Q65 – Revival LP


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Along with the Outsiders this was one of Holland’s top groups. They predated the MC5 and Stooges by a few years, their sound was powerful blues derived garage rock with a nasty edge. Willem Bieler’s vocals were spit out with venom and in Frank Nuyens they possessed one of rock’s great underrated guitarists.

Revival was their second lp released in 1968/1969. Prior to that Q65 had released a superb 1966 debut, plenty of great non-lp singles and an outstanding blues rock ep titled Kjoe Blues. It was a time of transition for the group, Bieler was tired of the club circuit and opted out for military service. Other members were making new music under the name Circus. These new tracks reflected the psychedelic era but it wasn’t long before Circus folded and Hans Van Hemert released a new Q65 album titled Revival. Revival was made up of earlier singles, stray album tracks and Circus material. Much of the music had more of a psychedelic vibe but still bore many of the classic hallmarks of Q65.

Revival opened with Cry In The Night. This was one of the Q’s greatest punk rockers, a pulverizing monster that stood out for it’s vicious, out of control guitar breaks and Bieler’s deranged vocals. So High I’ve Been, So Down I Must Fall is similarly excellent but more in an acid punk style. This track has more mental guitar work and a brilliant outsider feel – a very intense, emotional track. The album’s variety could be considered it’s strength. One track, World of Birds covers the exotic folk-rock spectrum and is notable for some fine psychedelic guitar work while It Came To Me is fast and furious blues-rock. Ridin’ On A Slow Train may be the best of the 3 Circus tracks, it’s overloaded with guitar effects and distortion. The other two, Fairy Tales of Truth, a nice psych pop number highlighted by mellotron and Sundance, a bizarre psychedelic instrumental are also very worthy.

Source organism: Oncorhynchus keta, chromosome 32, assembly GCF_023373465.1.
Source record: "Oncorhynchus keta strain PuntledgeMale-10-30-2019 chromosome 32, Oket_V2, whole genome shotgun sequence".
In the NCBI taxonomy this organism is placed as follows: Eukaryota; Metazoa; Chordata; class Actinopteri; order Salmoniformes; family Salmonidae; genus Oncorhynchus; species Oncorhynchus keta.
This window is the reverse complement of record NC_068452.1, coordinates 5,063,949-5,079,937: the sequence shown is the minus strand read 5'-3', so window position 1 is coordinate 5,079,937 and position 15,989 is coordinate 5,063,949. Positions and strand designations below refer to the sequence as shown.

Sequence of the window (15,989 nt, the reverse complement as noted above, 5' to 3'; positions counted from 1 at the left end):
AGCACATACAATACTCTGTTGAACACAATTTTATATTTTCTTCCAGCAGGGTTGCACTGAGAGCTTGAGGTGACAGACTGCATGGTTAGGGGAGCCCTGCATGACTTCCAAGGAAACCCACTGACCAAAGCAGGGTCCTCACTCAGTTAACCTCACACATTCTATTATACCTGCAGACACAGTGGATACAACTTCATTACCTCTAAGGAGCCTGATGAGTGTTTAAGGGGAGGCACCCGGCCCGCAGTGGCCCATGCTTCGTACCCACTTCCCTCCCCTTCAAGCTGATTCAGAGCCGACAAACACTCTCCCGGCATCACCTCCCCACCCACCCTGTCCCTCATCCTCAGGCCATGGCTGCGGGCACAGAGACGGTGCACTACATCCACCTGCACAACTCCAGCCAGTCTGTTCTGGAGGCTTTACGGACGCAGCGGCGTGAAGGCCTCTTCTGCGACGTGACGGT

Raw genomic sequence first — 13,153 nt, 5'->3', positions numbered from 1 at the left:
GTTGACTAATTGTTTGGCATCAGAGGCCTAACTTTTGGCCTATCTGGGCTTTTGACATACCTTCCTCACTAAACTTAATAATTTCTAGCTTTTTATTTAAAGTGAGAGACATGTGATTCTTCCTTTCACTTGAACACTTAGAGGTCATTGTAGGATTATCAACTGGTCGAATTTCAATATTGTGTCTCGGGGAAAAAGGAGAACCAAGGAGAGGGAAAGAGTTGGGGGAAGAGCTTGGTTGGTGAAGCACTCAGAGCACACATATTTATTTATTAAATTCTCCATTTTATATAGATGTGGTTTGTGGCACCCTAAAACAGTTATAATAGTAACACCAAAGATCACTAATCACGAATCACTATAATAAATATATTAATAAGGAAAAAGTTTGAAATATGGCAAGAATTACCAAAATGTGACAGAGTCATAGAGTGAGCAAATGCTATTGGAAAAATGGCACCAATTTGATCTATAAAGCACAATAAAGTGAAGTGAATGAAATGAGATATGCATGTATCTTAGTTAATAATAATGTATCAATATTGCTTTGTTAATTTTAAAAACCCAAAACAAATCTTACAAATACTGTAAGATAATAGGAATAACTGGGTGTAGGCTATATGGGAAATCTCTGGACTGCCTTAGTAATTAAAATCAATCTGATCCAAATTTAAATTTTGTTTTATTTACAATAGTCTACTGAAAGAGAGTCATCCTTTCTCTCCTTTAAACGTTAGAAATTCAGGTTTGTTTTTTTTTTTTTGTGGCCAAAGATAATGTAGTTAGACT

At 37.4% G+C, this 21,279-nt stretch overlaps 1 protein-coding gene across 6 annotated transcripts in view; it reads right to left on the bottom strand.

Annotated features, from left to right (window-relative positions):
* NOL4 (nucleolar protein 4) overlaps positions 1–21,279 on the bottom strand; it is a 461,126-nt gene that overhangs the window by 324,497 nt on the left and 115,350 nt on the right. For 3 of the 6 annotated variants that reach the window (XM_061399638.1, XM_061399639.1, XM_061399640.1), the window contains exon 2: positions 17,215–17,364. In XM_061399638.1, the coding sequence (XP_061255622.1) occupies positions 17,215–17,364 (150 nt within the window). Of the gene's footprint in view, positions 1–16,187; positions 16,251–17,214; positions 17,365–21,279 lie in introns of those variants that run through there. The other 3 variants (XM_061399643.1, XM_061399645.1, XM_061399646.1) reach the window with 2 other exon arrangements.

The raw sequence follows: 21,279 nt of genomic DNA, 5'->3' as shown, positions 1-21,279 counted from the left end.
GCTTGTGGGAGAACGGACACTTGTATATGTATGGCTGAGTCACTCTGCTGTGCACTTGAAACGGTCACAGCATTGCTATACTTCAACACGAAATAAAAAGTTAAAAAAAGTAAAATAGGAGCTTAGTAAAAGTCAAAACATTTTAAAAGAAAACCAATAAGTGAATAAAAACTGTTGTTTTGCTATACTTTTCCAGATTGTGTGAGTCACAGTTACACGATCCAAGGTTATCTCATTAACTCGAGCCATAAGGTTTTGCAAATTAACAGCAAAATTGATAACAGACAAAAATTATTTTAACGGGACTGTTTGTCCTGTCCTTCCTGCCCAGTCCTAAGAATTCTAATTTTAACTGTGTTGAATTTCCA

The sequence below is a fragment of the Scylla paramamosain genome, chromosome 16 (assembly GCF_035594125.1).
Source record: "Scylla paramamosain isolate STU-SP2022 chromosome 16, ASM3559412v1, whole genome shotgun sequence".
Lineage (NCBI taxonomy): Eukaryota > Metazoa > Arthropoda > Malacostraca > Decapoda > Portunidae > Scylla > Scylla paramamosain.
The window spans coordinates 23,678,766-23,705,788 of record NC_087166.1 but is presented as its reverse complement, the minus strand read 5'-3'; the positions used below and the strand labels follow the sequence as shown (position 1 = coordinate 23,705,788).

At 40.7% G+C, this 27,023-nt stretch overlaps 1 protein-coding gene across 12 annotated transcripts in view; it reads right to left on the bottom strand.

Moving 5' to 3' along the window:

Q65 would go on to make two more albums in the early 70’s, Afghanistan and We’re Gonna Make It. These are generic hard rock albums that are nowhere near as good as their 1965-1969 peak. During their peak I would say that Q65 recorded just one bad song, a cover of Otis Redding’s Mr. Pitiful (on their debut album). The rest of their catalog is ace, a strong body of work that stands up to the best the Yardbirds, Pretty Things and Outsiders have to offer. While Revival may not be a cohesive listen, this is because many of the tracks were recorded during different periods within the group’s lifespan. Each track is strong though and you could proudly stand this along side CQ or S.F. Sorrow as one of the classic acid punk albums.

There are great cd and vinyl reissues of Revolution and Revival that are somewhat hard to find but preffered. Rev-Ola’s best of Nothin’ But Trouble is recommended but omits a few essential tracks. During their heyday Q65 were one of the best rock groups around.